Located in the middle of central Copenhagen, Denmark, Rigshospitalet was already one of the country’s largest and most prominent university hospitals when it set out to add a 700,000-square-foot wing. Among the project goals was to create a daylight-driven design that provides an inspiring environment for staff and patients and an adaptable setting to support future working conditions for the clinical staff, says Mette Dan-Weibel, healthcare director at Link Arkitektur (Copenhagen), which designed the project with 3XN (Copenhagen).

The solution was to design the North Wing as a series of V-shaped folded structures that are tied together by a central corridor. Dan-Weibel says the zigzag shape serves several purposes: It maximizes access to daylight and views to the greenspaces outside; ensures proximity between functions and collaborative departments, such as surgery, recovery, and the intensive care unit (ICU), thus improving walking distances and working conditions for staff; and enables separate onstage and offstage traffic flows.

Completed in January 2020, the new addition features 209 patient rooms (including 196 private rooms), 33 operating rooms, an ICU for neurological and neurosurgical patients with 20 private ICU rooms and 10 recovery beds, and outpatient clinics.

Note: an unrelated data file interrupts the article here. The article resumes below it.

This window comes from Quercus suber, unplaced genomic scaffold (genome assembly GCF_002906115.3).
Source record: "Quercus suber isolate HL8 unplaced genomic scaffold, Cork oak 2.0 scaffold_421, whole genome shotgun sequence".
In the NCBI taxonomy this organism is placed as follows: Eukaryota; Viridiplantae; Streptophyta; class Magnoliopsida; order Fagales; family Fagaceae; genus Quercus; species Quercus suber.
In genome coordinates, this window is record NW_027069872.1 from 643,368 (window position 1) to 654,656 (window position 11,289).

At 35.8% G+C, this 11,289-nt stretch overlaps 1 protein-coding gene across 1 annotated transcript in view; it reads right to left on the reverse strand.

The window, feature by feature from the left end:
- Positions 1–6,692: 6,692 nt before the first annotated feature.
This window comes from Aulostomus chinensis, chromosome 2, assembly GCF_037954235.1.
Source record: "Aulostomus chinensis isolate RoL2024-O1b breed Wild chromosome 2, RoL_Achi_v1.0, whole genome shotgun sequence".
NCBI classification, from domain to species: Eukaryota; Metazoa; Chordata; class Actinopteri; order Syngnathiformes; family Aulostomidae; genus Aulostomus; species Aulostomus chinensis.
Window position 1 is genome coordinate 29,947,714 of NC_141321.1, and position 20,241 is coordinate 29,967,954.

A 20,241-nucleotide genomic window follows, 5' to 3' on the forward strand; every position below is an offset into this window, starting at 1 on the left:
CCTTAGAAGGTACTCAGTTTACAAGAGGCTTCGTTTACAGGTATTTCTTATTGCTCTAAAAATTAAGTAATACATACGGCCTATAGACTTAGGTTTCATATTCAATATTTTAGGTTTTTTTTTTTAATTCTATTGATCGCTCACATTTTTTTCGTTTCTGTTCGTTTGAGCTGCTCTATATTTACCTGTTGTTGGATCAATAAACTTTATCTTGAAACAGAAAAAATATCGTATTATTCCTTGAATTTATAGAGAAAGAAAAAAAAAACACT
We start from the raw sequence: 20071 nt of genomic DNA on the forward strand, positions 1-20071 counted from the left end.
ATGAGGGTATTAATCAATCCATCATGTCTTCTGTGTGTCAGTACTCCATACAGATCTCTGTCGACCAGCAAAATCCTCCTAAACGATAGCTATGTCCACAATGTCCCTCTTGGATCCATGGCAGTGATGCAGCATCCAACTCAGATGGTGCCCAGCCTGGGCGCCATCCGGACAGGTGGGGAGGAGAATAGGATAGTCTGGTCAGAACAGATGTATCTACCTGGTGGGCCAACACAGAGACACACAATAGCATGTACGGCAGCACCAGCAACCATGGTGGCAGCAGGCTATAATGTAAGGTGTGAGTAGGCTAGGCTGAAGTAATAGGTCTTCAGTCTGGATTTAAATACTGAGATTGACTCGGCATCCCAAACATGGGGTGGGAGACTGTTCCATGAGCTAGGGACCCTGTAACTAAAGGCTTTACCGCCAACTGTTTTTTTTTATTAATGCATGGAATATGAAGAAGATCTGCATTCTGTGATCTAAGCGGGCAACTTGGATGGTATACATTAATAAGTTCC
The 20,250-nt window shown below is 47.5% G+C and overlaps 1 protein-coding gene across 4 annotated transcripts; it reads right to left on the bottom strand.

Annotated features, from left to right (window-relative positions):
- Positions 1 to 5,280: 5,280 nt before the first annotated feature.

Organizationally, the V-shaped structures create five atriums that serve as recreational spaces for patients as well as orientation marks to ease wayfinding. Two spiral staircases and four central elevator towers connect the patient and outpatient clinic floors to the central common area, while waiting areas are located near the two staircases on each floor. To further simplify orientation, each floor is assigned a dedicated color scheme applied to doors, flooring, and selected walls, while artwork is placed in strategic locations, including the atriums, lobbies, and high-traffic areas.

As for its look toward the future, the design introduces standardized rooms that easily can be utilized for different functions. For example, office spaces are built with the same structure as operating rooms to transition to surgical or ICU spaces, if needed. Overall, Dan-Weibel says keeping the needs of patients and staff front and center helped the project team deliver an optimal environment. “The well-being of the patients and the work environment of the clinical staff has guided the design of the project,” he adds.